It wouldn't be January without an influx of new fad diets to try.
But this year, it's all about making simple long-term lifestyle changes to achieve results.
And experts are hedging their bets on the Nordic diet. Focusing on whole grains, plants, fresh fish and meat, the diet is steeped in nutrition, while steering clear of refined grains such as white bread and pasta.
While it's similar to the Paleo and Mediterranean diet, the Nordic Diet encourages consumption of cold-pressed rapeseed oil rather than olive oil.
The diet has also been shown to reverse the damaging effects of being overweight - meaning that if you're looking to lose a few pounds over the next couple of months, without living off celery, then this could be the one for you.
Scientists at the University of Eastern Finland found that consuming the foods typically found in the Nordic diet can reduce genes associated with inflammation linked to chronic diseases.
They found that middle-aged men and women who suffered symptoms of metabolic syndrome - a combination of high blood pressure, obesity and obesity - had a lower number of inflamation-associated genes after trying the diet.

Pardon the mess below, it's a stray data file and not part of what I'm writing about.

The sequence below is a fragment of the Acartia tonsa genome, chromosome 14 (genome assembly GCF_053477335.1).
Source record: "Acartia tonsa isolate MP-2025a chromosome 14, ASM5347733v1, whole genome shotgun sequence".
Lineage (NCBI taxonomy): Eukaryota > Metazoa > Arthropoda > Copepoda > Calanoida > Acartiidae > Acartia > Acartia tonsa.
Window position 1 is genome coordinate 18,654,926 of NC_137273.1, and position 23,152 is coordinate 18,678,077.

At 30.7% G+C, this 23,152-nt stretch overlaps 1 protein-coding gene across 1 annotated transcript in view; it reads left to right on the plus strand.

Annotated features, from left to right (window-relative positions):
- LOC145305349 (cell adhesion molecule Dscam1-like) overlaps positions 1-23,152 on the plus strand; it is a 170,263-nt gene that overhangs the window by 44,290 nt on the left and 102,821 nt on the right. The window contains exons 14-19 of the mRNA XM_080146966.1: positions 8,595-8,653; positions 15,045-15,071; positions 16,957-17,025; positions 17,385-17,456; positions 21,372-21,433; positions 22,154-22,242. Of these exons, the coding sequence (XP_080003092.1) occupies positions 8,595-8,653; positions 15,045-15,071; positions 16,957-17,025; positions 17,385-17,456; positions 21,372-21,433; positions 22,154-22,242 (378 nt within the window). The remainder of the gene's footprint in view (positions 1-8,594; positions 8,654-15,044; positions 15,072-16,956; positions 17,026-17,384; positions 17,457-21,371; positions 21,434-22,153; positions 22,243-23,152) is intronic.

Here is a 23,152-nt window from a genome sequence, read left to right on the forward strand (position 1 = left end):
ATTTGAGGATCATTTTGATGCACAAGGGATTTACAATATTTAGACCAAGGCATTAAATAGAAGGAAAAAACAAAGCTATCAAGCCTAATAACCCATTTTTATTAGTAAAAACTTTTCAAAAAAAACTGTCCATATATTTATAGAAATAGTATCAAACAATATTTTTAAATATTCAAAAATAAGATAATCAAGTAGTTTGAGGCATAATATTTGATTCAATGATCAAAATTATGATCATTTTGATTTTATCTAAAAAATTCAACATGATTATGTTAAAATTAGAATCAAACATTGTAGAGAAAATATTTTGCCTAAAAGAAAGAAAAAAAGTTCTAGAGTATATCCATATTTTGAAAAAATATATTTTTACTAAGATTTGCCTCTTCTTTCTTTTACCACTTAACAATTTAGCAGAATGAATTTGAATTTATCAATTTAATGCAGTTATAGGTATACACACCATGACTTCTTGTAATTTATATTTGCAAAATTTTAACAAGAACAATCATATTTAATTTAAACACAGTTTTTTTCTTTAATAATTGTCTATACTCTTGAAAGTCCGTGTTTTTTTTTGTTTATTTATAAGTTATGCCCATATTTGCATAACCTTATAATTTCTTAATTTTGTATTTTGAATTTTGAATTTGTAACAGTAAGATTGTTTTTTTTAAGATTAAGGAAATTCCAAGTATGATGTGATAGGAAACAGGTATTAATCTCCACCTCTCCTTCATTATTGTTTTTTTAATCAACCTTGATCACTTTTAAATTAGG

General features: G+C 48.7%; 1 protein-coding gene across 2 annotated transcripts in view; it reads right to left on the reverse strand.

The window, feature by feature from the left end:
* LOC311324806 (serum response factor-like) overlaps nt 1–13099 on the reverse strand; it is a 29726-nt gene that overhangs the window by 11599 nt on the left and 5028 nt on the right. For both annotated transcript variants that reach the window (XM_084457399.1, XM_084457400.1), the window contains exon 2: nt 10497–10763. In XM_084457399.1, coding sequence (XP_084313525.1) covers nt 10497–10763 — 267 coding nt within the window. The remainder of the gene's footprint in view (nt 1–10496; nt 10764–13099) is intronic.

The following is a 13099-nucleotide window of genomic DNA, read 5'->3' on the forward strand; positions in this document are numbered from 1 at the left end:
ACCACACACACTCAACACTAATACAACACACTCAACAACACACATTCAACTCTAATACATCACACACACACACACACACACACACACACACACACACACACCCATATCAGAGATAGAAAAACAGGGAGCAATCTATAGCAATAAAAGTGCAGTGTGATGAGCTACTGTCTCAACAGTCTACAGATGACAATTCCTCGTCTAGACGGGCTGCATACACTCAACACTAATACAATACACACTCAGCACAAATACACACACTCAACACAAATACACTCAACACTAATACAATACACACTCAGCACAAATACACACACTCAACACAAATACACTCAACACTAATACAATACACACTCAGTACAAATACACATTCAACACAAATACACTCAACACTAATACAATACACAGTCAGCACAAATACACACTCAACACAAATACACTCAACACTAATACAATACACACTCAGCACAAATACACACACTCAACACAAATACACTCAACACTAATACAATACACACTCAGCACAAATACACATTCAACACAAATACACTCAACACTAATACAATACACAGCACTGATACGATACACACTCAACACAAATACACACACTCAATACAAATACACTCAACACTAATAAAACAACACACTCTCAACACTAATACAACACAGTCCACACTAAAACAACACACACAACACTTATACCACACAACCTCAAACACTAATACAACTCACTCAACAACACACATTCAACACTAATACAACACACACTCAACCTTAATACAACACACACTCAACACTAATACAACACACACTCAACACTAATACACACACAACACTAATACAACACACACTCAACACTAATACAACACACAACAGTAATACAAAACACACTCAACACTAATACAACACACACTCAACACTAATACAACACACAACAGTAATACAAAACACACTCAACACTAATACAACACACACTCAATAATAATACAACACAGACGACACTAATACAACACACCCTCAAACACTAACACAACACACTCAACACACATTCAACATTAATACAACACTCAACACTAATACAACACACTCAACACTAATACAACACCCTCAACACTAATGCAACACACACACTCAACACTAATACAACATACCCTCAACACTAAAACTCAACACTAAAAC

The findings were published in The American Journal of Clinical Nutrition.
Previously, a study led by the University of Copenhagen found that the diet aided weight loss. Obese participants who followed the Nordic diet for six months dropped 4.7kg, compared to just 1.5kg for those who followed a conventional diet.
Another study by University of Oxford found that eating plenty of oily fish such as mackerel, tuna and salmon, which are excellent sources of omega-3 DHA fatty acids, can improve the quality of sleep.
So, all in all, the Viking diet seems like a keeper.
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While you might not have heard of the Nordic diet before, it was actually 'invented' in 2004 by chefs René Redzepi and Claus Meyer at their restaurant in Copenhagen, Noma.
Breakdown of weekly dishes featured in the Nordic diet:
:: Three meat dishes
:: Two seafood dishes
:: Two vegetarian dishes
:: Root vegetables
:: Leafy greens
:: Nuts and berries
:: Fruit and legumes
Great for weight loss and healthy too? We can certainly see why it's expected to be a popular diet trend for 2015.